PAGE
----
Is Raising Children Really That Expensive?
Mike Earl, CFP®, CPWA®
My wife Krista and I have been blessed with three children. In case you have lost count, Austin and his wife Jennifer have been blessed with eight children (and counting?).
As Austin likes to say, “I’m not an expert on parenting; I just have a lot of experience.” When it comes to the financial side of raising children, the team here at The Wealth Group has a lot of experience. Between our 8 team members here, we are collectively raising 23 children (with more on the way).
If you looked to the financial media for advice on whether to have children, you might never have any children at all. It seems that most articles focus on how darn expensive children are, rather than the incredible blessing children are to a family.
Speaking strictly of finances, it’s true that children are a significant expense. Just ask Austin how much cereal his older sons can consume in one sitting. However, children don’t need to be anywhere near as expensive as the estimated costs published in various media/government outlets.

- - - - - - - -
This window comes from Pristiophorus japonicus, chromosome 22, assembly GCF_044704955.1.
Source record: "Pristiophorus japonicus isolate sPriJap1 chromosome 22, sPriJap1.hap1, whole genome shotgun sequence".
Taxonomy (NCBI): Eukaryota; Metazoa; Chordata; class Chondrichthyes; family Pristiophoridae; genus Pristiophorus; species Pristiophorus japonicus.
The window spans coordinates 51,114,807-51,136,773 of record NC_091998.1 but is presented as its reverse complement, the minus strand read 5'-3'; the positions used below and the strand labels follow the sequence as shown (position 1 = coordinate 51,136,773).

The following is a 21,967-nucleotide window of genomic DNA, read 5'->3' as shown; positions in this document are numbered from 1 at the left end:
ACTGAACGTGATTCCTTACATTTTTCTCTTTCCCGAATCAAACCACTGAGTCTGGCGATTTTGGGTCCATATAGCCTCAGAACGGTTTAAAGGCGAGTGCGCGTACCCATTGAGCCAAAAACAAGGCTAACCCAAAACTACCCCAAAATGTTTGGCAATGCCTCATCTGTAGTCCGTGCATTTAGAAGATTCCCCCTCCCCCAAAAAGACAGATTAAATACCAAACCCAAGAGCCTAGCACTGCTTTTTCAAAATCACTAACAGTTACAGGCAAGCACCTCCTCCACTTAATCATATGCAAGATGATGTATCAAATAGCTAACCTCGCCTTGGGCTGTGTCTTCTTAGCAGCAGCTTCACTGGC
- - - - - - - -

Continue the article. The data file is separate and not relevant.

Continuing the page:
One prominent report by the U.S. Department of Agriculture pegged the cost of raising a child from birth through age 17 at $233,610. When an 18-year expense is stated as a lump sum figure like that, it can be overwhelming and scary. That figure averages out to $12,980 annually per child in a middle-income ($59,200-$107,400), two-child, married-couple family – in today’s dollars. Furthermore, those figures don’t include the cost of college. Ouch.
Fact or Fiction?
For families in the upper third of the income distribution (before-tax household income > $107,400), the average spending per child is even higher – over $20,000 per year, per child – or $340,000 to raise a child through age 17!
While reports like this USDA report may not prevent couples from having any children at all, they can certainly persuade couples to have fewer children than they had originally hoped for.